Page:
Chapter Six - The Treasure
ONE DAY SMILZO CAME to the rectory. He was a young ex-partisan who had been Peppone's orderly during the fighting in the mountains and now worked as a messenger at the Town Hall. He was the bearer of a handsome letter, printed on handmade paper with the Party heading in Gothic lettering, which read:
"Your honor is invited to grace with his presence a ceremony of a social nature which will take place tomorrow at ten o'clock A.M. in the Plaza of Liberty. The Secretary of the Section, Comrade Bottazzi, Mayor, Guiseppe."
Don Camillo looked severely at Smilzo. "Tell Comrade Peppone Mayor Guiseppe that I have no wish to go and listen to the usual imbecilities against reaction and the capitalists. I already know them by heart."
"No," explained Smilzo, "there won't be any political speeches. This is for patriotism and social activities. If you refuse, it means that you don't understand democracy."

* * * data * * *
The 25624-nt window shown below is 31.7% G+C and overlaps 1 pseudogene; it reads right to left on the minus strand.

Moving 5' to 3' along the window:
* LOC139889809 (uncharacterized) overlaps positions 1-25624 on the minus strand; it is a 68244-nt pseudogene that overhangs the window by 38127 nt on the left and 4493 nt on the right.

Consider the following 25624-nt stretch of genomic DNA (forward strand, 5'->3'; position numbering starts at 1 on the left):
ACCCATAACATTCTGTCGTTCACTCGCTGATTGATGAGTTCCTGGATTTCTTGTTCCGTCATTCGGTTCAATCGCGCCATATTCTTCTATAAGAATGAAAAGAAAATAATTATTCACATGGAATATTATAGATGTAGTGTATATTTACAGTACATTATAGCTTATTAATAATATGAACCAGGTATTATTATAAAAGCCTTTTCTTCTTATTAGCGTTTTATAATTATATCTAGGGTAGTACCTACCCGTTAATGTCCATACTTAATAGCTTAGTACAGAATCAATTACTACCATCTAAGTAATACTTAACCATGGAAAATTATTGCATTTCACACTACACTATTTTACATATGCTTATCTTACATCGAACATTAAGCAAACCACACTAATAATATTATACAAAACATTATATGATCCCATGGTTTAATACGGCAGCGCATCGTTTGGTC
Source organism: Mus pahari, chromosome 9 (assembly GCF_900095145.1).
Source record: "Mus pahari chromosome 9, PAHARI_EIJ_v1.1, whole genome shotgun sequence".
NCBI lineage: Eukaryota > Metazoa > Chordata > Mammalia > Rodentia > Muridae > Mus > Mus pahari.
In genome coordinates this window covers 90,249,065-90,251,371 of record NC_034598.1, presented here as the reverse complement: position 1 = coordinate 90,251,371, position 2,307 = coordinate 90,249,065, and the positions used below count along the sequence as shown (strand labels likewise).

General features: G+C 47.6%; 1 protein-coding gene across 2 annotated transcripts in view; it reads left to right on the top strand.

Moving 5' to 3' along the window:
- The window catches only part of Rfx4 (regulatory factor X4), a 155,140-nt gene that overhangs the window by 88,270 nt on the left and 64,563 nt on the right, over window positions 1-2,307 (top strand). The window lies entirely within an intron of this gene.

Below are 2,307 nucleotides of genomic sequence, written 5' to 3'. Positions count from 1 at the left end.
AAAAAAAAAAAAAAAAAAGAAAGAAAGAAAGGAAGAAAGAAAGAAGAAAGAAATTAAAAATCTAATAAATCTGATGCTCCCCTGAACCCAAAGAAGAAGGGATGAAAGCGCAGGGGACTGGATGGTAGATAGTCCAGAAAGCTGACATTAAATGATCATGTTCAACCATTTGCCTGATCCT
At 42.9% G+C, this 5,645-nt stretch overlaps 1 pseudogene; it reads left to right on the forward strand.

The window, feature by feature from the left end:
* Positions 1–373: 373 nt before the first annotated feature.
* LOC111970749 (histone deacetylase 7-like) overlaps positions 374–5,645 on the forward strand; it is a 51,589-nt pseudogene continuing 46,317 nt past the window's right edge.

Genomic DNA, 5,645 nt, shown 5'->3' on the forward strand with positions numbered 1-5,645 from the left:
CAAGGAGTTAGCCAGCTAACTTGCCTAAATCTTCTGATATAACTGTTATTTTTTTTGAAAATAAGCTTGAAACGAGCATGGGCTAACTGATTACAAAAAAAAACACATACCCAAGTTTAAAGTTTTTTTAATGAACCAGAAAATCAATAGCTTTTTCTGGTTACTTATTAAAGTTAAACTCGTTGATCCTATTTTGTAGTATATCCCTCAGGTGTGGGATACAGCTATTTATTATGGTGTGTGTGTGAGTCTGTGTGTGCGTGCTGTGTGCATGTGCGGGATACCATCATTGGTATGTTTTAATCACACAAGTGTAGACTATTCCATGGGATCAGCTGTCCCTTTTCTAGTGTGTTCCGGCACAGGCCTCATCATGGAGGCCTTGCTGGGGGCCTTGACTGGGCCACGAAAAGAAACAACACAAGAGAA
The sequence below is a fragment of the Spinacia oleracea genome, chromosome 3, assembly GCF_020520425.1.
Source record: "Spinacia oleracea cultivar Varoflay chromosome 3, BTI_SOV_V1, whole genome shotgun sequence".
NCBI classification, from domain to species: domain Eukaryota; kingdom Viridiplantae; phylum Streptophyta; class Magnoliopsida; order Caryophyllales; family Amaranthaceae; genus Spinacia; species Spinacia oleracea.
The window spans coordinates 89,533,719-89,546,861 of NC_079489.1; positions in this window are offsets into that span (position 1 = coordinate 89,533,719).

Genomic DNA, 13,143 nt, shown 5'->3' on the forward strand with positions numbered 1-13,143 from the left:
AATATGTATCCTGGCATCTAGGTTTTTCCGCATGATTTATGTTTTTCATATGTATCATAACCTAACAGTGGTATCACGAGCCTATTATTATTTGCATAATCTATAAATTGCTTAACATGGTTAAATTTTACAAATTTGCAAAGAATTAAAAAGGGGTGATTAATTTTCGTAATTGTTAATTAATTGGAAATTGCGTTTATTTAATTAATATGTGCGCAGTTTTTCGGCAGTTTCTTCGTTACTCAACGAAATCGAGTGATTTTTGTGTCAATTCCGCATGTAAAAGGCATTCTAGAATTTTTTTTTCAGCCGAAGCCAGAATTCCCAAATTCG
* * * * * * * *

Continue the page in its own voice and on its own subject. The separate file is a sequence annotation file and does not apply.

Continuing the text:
Don Camillo nodded his head slowly. "If that's it," he said, "then I have nothing more to say."
"Good. And the Mayor says you are to come in uniform and to bring all your paraphernalia."
"Yes—a pail of holy water and all that stuff; there is something to be blessed."
Smilzo got away with talking this way to Don Camillo precisely because he was Smilzo, that is, the lean one. He was so skinny and quick that during the fighting in the mountains he had been known to slip between the bullets.
Therefore, by the time the heavy book Don Camillo hurled at him reached the spot where his head had been, Smilzo was already on his bike pedaling away for all he was worth.
Don Camillo got up, rescued the book and went to the church to let off steam. When he reached the altar he said, "Lord, I must find out what those people are planning to do tomorrow. I never heard of anything so mysterious. What is the meaning of all those preparations? All those branches that they are sticking into the ground round the meadow between the drugstore and Baghetti's house? What kind of deviltry can they be up to?"